Motor control center technology

The Technology of a Motor Control Center

All machineries that are driven by motors need to be controlled. The basic controlling operation of a motor is to switch it on or off, and this is usually done by a motor starter, which consists of an overload relay and a contactor. The motor is started when the contacts of the contactor are closed and stopped when the contacts are opened. This procedure is generally accomplished by start and stop pushbuttons. When an overload is experienced, then the overload relay disconnects the power to the motor. However, in an overload situation, the wires supplying power to the motor maybe short-circuited. To protect this, fuses or circuit breakers are used. To visually see whether current is flowing or not, indicator lights may be used. Thus, the motor starter is also linked with a circuit breaker or a fuse, pushbuttons, and indicator lights, which all together make a motor control unit. If there are many motors than an equal number of motor control units are required, as usually one motor is controlled by one motor starter unit. The motors are usually spread over a given geographical region and it is desirable to have all the motor control units at one central location, so that all the motors may be controlled from a single location only. When all the motor control units are physically grouped in one assembly and located at one physical location, then a Motor Control Center (MCC panel) is created. Definition The National Electrical Manufacturers Association (NEMA) in ICS-18-2001 defines a MCC as Combination Motor Control Units An industrial or a large commercial application needs effective power distribution, which is accomplished by switchboards, switchgears, panelboards, transformers, and MCC panel. These power distribution systems are used for several purposes like cooling, heating, driving motors, and lighting. Switchboards or panelboards mainly consist of fusible switches and circuit breakers; whereas MCCs mainly contain combination motor control units. However, many MCCs also contain other distribution devices like panelboards, and lighting transformers. The maximum voltage of a MCC cannot exceed 600 volts and generally, a three-phase supply voltage of 480VAC is implemented in a typical MCC. Bus Bars Each combination motor control unit is provided power by a bus bar, which serves to connect two or more circuits. The bus bars are vertical and horizontal metal bars that are connected together. Each vertical bus bar is connected with only one corresponding horizontal bus bar and remains unconnected with other horizontal bus bars. When the MCC is not in operation, the bus bars are at ambient temperature, which is the surrounding air temperature. When the MCC is in operation, then current flows thorough the bus bars and the temperature rises, but it is rises only to a certain allowed temperature. The ambient temperature and the allowed temperature give the maximum temperature to which the bus bar can rise. Standards for the temperatures are given by UL (Underwriters Laboratories) and NEMA. If the ambient temperature is 400 C, then the allowed temperature rise is 650 C (NEMA) and 500 C (UL), for a maximum temperature of 1050 C (NEMA) and 900 C (UL). Future The technology of a MCC is designed to provide safety, efficiency, and ease of use. With overall advancement in the academic field of Science & Technology, the use of robotics knowledge is also being experimented for controlling MCCs. However, as of now, this seems to be a far-fetched idea and better suited in the realm of science fiction. Nevertheless, advancement in the MCC expertise is underway, and the future of MCC technology looks bright. …if you want to read more about mcc panel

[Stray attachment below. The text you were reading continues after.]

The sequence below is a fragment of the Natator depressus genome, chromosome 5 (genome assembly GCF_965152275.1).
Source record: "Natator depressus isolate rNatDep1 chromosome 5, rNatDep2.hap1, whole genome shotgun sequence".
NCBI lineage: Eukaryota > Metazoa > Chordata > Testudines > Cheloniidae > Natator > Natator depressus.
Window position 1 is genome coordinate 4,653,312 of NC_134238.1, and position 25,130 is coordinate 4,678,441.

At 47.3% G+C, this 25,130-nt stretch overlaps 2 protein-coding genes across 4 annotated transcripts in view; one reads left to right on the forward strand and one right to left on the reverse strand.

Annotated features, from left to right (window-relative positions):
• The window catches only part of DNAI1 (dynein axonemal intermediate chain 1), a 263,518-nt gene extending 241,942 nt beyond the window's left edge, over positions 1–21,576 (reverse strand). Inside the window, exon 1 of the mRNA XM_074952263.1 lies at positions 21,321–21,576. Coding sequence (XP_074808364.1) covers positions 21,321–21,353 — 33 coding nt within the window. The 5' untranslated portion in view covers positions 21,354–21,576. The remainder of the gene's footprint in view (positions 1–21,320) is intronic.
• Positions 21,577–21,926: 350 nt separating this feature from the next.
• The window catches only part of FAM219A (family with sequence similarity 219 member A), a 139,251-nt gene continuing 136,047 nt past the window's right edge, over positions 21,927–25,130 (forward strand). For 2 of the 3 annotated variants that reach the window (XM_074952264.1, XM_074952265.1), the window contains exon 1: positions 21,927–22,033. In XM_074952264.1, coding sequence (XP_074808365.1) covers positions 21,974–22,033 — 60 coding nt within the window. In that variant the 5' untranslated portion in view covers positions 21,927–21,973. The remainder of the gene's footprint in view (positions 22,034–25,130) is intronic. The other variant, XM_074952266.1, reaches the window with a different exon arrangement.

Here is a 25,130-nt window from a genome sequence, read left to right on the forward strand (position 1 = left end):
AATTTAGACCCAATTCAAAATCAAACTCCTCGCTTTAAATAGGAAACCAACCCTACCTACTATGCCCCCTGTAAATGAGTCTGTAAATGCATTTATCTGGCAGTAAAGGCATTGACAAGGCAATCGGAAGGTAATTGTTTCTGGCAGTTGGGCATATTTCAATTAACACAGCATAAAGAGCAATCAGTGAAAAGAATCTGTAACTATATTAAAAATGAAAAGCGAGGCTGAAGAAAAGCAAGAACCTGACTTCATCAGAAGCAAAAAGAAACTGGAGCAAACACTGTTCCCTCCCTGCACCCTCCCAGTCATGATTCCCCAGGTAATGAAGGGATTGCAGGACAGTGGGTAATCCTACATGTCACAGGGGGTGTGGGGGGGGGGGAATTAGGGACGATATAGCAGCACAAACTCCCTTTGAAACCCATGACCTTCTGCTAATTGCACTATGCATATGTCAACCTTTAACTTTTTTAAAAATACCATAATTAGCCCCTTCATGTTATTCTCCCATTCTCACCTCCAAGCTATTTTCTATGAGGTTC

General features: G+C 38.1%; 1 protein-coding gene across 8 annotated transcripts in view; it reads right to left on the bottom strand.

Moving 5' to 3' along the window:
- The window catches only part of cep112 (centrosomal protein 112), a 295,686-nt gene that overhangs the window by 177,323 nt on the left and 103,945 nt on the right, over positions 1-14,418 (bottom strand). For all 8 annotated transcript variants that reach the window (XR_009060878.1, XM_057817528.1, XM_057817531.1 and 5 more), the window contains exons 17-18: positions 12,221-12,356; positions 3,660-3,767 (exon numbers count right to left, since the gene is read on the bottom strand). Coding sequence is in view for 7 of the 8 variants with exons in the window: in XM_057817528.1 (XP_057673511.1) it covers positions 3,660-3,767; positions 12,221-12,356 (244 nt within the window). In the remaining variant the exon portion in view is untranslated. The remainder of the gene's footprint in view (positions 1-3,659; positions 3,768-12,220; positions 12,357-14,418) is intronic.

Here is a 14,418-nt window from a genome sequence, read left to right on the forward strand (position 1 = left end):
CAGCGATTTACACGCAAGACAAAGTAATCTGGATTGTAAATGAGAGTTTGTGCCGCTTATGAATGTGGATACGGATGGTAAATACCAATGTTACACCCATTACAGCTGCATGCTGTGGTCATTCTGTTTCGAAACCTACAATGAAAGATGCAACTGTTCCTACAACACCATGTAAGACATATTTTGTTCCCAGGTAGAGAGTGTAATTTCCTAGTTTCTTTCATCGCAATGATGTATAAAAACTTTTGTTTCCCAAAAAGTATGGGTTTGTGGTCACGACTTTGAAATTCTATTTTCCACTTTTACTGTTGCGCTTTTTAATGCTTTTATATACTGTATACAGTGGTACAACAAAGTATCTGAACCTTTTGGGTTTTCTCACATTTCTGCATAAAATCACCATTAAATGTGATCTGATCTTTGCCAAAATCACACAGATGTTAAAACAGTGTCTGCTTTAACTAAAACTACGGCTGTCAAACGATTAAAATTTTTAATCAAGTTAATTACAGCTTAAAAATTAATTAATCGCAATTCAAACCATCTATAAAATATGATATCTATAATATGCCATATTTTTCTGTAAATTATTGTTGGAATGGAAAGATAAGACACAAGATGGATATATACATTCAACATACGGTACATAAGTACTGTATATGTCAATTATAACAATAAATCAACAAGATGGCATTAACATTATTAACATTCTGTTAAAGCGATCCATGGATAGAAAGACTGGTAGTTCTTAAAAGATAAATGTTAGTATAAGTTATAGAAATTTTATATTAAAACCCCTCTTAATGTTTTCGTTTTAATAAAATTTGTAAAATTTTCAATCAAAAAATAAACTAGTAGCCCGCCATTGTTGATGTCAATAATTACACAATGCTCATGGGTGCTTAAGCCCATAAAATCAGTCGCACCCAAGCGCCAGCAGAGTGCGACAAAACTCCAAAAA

Welcome

Pumps and motors will be the main theme here. Particularly sump pumps which I happened to sell for 15 years and then some mcc panels.

I am going to start out by showing you this video…

If you wonder how a pump works look at this